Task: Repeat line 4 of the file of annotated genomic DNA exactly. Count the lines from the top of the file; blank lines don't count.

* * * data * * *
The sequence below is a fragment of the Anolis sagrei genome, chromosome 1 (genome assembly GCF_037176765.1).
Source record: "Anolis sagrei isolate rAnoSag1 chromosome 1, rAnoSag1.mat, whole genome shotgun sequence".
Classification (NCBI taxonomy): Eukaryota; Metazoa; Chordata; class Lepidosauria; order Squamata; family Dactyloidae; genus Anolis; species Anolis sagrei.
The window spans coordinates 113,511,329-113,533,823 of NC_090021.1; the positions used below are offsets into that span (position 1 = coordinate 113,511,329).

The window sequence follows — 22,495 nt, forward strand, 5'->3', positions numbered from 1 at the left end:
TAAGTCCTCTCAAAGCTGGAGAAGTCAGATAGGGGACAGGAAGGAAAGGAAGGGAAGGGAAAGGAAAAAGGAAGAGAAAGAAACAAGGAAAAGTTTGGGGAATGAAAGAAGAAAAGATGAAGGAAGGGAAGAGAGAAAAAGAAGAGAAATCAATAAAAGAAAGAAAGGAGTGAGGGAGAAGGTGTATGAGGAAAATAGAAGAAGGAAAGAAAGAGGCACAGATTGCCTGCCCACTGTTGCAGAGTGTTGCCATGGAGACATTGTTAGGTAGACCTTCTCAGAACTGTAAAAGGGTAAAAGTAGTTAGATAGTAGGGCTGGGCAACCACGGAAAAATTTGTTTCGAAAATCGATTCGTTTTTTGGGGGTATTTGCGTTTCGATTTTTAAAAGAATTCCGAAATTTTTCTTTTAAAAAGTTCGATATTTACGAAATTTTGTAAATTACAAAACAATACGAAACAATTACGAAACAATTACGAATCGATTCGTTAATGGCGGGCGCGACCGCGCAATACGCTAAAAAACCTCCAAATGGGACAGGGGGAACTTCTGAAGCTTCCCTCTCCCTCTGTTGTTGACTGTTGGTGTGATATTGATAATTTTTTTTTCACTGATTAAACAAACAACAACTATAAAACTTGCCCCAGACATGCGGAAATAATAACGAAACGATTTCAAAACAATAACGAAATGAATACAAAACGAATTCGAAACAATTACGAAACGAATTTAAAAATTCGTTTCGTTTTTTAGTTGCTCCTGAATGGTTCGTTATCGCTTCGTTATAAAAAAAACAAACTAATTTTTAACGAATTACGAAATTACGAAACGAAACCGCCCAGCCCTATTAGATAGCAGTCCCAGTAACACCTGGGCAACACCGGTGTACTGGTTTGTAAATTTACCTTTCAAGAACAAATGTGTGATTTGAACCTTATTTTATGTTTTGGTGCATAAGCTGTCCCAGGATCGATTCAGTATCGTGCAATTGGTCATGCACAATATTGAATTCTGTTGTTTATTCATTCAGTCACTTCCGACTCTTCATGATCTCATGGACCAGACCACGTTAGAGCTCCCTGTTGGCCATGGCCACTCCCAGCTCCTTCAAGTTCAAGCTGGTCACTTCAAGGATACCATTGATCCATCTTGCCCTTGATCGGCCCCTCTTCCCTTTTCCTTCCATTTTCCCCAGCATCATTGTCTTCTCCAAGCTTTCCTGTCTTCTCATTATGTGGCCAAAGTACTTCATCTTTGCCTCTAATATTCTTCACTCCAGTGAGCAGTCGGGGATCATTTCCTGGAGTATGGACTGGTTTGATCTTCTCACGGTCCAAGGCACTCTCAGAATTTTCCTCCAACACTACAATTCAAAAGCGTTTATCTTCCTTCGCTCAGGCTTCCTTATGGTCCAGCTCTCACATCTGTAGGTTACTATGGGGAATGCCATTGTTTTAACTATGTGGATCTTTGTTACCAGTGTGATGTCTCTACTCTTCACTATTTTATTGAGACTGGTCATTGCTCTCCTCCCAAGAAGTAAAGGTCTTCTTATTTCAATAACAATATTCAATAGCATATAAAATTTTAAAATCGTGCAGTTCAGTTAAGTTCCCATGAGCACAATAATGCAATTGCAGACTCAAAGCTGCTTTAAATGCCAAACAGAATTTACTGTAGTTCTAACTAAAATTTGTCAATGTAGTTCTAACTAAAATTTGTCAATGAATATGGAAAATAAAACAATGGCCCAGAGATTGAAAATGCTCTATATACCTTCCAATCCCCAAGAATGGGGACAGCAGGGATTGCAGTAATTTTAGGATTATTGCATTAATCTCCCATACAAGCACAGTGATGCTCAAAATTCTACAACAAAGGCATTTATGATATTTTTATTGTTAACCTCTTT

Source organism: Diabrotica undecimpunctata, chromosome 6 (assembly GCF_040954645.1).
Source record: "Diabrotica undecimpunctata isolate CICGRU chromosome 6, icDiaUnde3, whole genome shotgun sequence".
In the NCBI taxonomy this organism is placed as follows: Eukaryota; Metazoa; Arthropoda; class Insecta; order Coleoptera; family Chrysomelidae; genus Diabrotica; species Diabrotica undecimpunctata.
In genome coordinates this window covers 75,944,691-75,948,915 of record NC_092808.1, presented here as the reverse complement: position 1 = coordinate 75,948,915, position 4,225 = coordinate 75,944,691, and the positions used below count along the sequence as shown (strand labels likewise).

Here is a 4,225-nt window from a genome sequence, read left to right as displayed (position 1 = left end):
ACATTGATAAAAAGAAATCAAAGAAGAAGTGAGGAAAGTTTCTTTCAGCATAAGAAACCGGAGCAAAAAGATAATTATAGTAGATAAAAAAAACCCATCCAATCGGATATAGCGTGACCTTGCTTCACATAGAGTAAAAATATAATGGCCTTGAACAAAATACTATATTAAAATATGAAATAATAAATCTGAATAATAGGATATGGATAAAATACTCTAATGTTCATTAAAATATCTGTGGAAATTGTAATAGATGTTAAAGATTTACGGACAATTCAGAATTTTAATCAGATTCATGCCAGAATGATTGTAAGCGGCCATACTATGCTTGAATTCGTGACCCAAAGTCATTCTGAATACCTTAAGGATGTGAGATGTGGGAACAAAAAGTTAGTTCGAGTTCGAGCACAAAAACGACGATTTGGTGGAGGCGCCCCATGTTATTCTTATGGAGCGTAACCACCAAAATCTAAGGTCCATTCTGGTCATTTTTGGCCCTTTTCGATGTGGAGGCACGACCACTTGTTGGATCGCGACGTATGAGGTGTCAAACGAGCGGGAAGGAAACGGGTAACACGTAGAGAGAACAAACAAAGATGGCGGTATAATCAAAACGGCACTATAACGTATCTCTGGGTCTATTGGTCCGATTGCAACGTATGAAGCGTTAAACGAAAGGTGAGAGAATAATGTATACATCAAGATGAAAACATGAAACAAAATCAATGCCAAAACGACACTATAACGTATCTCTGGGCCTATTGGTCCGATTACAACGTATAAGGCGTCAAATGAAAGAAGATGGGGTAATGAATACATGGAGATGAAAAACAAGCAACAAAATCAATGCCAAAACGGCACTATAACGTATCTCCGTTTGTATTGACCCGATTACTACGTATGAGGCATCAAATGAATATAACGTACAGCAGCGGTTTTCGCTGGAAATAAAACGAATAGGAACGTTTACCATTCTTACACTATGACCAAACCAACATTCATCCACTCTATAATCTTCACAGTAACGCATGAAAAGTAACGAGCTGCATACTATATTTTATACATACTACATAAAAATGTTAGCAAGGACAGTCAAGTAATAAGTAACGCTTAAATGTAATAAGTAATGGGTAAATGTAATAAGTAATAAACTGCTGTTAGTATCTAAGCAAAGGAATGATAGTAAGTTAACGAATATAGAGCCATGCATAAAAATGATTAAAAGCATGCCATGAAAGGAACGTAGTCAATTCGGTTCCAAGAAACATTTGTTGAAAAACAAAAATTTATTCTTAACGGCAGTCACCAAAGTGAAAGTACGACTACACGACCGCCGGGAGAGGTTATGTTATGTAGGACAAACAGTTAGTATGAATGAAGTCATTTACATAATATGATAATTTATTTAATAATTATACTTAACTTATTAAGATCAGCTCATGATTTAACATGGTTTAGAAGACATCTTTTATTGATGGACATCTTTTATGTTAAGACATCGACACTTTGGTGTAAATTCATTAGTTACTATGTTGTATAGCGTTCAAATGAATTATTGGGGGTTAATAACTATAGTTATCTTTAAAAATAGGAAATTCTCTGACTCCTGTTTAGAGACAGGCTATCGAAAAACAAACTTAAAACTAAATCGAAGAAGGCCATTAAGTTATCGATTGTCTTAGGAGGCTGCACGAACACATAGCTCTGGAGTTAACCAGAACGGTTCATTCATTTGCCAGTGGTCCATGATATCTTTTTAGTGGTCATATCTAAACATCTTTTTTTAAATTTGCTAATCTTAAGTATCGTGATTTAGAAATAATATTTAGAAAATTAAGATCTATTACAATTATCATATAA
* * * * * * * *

The window spans coordinates 113,511,329-113,533,823 of NC_090021.1; the positions used below are offsets into that span (position 1 = coordinate 113,511,329).